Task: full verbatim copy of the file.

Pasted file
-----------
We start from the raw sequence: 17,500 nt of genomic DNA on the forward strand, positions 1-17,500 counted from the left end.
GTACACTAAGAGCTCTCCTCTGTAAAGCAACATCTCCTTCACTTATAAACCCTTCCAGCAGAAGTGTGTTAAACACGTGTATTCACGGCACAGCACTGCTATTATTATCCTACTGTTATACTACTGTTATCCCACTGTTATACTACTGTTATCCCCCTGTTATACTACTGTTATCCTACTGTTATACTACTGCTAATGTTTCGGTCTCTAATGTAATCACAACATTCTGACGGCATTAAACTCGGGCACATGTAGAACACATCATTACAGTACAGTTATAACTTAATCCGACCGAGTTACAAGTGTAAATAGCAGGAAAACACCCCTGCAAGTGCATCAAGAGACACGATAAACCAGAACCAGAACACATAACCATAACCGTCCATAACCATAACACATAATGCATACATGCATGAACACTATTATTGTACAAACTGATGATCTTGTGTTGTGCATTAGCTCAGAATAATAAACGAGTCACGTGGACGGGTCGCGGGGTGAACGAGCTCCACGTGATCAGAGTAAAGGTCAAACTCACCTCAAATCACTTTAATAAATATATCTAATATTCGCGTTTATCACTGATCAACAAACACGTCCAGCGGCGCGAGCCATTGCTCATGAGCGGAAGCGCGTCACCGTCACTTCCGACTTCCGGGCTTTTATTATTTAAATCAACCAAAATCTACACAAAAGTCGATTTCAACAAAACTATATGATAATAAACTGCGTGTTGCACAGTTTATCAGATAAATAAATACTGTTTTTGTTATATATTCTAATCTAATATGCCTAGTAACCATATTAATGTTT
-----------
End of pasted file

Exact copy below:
We start from the raw sequence: 17,500 nt of genomic DNA on the forward strand, positions 1-17,500 counted from the left end.
GTACACTAAGAGCTCTCCTCTGTAAAGCAACATCTCCTTCACTTATAAACCCTTCCAGCAGAAGTGTGTTAAACACGTGTATTCACGGCACAGCACTGCTATTATTATCCTACTGTTATACTACTGTTATCCCACTGTTATACTACTGTTATCCCCCTGTTATACTACTGTTATCCTACTGTTATACTACTGCTAATGTTTCGGTCTCTAATGTAATCACAACATTCTGACGGCATTAAACTCGGGCACATGTAGAACACATCATTACAGTACAGTTATAACTTAATCCGACCGAGTTACAAGTGTAAATAGCAGGAAAACACCCCTGCAAGTGCATCAAGAGACACGATAAACCAGAACCAGAACACATAACCATAACCGTCCATAACCATAACACATAATGCATACATGCATGAACACTATTATTGTACAAACTGATGATCTTGTGTTGTGCATTAGCTCAGAATAATAAACGAGTCACGTGGACGGGTCGCGGGGTGAACGAGCTCCACGTGATCAGAGTAAAGGTCAAACTCACCTCAAATCACTTTAATAAATATATCTAATATTCGCGTTTATCACTGATCAACAAACACGTCCAGCGGCGCGAGCCATTGCTCATGAGCGGAAGCGCGTCACCGTCACTTCCGACTTCCGGGCTTTTATTATTTAAATCAACCAAAATCTACACAAAAGTCGATTTCAACAAAACTATATGATAATAAACTGCGTGTTGCACAGTTTATCAGATAAATAAATACTGTTTTTGTTATATATTCTAATCTAATATGCCTAGTAACCATATTAATGTTT